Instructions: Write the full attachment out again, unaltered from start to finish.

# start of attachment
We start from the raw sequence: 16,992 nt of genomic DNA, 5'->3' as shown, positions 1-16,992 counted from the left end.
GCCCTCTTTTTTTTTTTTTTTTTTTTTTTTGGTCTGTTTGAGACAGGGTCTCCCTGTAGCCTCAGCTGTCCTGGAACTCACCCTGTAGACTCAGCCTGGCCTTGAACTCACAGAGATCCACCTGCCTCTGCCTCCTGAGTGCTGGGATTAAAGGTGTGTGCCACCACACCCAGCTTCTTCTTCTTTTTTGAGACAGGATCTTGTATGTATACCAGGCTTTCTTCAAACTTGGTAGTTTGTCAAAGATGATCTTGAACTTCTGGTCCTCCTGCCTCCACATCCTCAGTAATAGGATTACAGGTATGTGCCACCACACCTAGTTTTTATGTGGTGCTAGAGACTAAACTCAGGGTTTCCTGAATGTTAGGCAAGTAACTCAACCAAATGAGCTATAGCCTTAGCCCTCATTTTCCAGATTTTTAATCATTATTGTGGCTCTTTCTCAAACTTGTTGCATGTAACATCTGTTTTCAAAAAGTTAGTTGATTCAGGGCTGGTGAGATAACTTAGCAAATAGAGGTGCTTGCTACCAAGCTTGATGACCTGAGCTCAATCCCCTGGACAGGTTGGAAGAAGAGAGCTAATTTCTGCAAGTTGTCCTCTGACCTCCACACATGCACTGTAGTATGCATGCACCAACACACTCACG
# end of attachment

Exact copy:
We start from the raw sequence: 16,992 nt of genomic DNA, 5'->3' as shown, positions 1-16,992 counted from the left end.
GCCCTCTTTTTTTTTTTTTTTTTTTTTTTTGGTCTGTTTGAGACAGGGTCTCCCTGTAGCCTCAGCTGTCCTGGAACTCACCCTGTAGACTCAGCCTGGCCTTGAACTCACAGAGATCCACCTGCCTCTGCCTCCTGAGTGCTGGGATTAAAGGTGTGTGCCACCACACCCAGCTTCTTCTTCTTTTTTGAGACAGGATCTTGTATGTATACCAGGCTTTCTTCAAACTTGGTAGTTTGTCAAAGATGATCTTGAACTTCTGGTCCTCCTGCCTCCACATCCTCAGTAATAGGATTACAGGTATGTGCCACCACACCTAGTTTTTATGTGGTGCTAGAGACTAAACTCAGGGTTTCCTGAATGTTAGGCAAGTAACTCAACCAAATGAGCTATAGCCTTAGCCCTCATTTTCCAGATTTTTAATCATTATTGTGGCTCTTTCTCAAACTTGTTGCATGTAACATCTGTTTTCAAAAAGTTAGTTGATTCAGGGCTGGTGAGATAACTTAGCAAATAGAGGTGCTTGCTACCAAGCTTGATGACCTGAGCTCAATCCCCTGGACAGGTTGGAAGAAGAGAGCTAATTTCTGCAAGTTGTCCTCTGACCTCCACACATGCACTGTAGTATGCATGCACCAACACACTCACG